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Are there alternatives to filing for business bankruptcy?

On Behalf of | Aug 22, 2022 | Bankruptcy |

A variety of factors may lead a company to consider filing bankruptcy. A business concept might not have taken off or thrived as well as initially expected. A company may have experienced a recent downturn in business due to changes in the market. There may also be a situation whereby someone recently inherited a failing business. 

In each of these situations, filing bankruptcy may seem like the optimal solution to a company’s debt. While that is the right choice in many cases, some alternatives may provide much-needed debt relief without filing for bankruptcy. 

Receivership alternative to declaring bankruptcy

A receivership involves creditors, known as receivers, taking over a debtor’s property. The court supervises this re-possession until the bankruptcy trustee ultimately decides what should happen with those assets. When a receivership involves a business entity, the onus falls on the receiver, or creditor, to either liquidate or continue running the company as their own during this phase. A new Commerical Real Estate Receivership Act went into effect in early 2022 in Florida, expanding the rights of receivers in situations like these.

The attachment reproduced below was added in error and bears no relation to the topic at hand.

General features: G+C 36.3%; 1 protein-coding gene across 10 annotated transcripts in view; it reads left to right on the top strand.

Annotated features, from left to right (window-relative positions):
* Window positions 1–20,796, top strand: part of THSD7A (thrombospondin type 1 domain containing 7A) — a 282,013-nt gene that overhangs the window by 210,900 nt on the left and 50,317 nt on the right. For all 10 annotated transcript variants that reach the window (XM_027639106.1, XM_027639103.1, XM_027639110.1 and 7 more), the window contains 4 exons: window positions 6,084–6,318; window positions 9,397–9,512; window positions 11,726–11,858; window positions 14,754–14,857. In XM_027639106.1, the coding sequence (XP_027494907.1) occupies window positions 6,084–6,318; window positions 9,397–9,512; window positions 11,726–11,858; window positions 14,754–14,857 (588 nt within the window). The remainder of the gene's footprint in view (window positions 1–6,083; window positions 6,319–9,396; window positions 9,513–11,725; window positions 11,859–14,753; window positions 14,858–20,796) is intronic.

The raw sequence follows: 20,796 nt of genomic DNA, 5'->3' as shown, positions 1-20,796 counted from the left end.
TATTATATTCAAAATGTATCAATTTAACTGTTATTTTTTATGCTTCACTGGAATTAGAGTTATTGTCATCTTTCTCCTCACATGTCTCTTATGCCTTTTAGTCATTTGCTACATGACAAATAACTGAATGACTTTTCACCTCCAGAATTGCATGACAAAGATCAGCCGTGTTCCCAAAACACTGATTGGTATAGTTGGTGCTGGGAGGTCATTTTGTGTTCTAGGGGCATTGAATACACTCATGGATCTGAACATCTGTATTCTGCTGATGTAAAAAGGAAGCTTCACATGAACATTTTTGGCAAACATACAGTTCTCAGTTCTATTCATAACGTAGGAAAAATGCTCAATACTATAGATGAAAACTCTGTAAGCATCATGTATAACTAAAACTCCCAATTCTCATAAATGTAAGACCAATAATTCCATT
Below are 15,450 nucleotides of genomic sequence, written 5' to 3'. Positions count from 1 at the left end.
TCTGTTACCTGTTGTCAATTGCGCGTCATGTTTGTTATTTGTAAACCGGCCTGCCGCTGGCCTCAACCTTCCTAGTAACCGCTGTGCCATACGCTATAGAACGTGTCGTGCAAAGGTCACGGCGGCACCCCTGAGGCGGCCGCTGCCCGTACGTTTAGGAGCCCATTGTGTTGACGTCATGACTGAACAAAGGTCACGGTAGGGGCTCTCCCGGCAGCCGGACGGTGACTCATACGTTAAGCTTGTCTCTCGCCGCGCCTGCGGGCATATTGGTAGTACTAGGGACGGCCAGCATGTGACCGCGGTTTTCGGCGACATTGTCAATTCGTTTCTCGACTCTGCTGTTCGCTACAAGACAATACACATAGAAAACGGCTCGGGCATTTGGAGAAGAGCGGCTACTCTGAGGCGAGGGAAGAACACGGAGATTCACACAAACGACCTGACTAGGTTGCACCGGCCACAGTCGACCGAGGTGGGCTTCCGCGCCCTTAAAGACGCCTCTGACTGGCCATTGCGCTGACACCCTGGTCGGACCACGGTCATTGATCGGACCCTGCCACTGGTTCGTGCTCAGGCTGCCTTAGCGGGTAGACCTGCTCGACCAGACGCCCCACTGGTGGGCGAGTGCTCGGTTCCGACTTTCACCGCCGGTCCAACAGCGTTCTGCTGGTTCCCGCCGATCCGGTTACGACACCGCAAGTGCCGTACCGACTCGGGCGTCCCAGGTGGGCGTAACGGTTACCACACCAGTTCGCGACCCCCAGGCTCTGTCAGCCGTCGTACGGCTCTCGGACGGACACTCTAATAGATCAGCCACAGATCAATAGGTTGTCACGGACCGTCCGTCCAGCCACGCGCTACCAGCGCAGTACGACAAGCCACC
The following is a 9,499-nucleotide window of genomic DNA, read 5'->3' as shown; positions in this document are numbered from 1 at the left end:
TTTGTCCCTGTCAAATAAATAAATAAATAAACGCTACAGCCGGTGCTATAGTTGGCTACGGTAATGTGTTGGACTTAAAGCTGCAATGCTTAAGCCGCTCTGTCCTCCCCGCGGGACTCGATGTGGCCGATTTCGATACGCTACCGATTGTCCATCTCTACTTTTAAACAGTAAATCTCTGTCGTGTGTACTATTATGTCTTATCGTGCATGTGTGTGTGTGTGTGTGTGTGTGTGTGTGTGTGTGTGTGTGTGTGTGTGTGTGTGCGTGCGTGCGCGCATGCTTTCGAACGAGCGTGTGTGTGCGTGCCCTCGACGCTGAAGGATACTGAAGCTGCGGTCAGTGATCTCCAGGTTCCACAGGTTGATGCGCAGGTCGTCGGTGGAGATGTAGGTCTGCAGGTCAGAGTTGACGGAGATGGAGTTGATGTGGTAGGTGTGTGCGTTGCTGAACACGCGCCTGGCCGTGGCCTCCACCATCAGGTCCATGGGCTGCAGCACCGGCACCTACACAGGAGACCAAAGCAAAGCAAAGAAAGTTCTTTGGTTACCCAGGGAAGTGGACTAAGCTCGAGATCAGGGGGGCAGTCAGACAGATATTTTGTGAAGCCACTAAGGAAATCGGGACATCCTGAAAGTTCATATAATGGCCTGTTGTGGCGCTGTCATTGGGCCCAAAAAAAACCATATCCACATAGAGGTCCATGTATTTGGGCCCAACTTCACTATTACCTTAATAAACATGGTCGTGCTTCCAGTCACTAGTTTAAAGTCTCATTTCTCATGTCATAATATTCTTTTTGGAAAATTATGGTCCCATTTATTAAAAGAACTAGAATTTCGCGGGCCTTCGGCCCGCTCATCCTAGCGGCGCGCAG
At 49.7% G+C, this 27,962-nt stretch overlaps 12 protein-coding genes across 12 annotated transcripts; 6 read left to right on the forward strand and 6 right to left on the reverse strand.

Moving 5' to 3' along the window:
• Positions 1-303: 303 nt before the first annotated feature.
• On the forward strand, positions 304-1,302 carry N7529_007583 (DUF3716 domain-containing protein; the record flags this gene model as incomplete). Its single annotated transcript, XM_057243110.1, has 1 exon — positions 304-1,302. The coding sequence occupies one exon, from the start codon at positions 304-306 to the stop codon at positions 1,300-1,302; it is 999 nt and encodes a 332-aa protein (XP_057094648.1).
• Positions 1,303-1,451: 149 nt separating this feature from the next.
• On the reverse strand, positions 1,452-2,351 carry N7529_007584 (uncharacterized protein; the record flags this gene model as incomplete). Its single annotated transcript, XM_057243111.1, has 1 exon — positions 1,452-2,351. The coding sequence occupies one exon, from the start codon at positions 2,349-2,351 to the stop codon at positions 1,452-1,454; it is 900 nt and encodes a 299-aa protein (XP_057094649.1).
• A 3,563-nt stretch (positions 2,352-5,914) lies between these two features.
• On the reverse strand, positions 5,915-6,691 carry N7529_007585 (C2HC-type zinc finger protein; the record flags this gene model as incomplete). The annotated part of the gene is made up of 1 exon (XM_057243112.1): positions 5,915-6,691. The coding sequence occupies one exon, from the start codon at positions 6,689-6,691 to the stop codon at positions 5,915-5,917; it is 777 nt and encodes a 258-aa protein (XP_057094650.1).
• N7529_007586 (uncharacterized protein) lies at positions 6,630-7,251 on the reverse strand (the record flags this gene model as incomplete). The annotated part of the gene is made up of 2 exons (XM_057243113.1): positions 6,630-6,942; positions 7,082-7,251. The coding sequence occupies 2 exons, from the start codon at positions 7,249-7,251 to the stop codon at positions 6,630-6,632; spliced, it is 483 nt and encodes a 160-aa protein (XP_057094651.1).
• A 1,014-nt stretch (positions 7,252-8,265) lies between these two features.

Composition agreements between debtors and creditors

Creditors are sometimes willing to enter into a composition agreement with their debtors. These agreements involve a creditor recording a debtor’s outstanding balance as satisfied in exchange for receiving a payment that is less than the original loan amount. Creditors unwilling to agree to the composition may instead opt to tack on the full amount of their outstanding debt to other assets that the debtor owns.

Assignments for the benefit of creditors

Debtors may transfer a large share of any property they own to an adjustment bureau trustee or credit manager association as an assignment for the benefit of creditors. This process liquidates assets to settle any outstanding debts. Any proceeds from the sale are distributed among creditors as determined by the court. 

In some situations, a company’s assets may not generate full market value. In these cases, business owners may owe the difference between the balance owed and the sale price. However, some jurisdictions’ laws forbid creditors from claiming a debtor owes an outstanding balance after agreeing to assignments for the benefit of creditors. 

When a company is trying to manage large debts, several forms of bankruptcy are available as options. Similarly, multiple alternatives exist for businesses that wish to release their debt without filing for bankruptcy. Each option offers advantages and disadvantages, so it is vital to research the path best suited for your situation.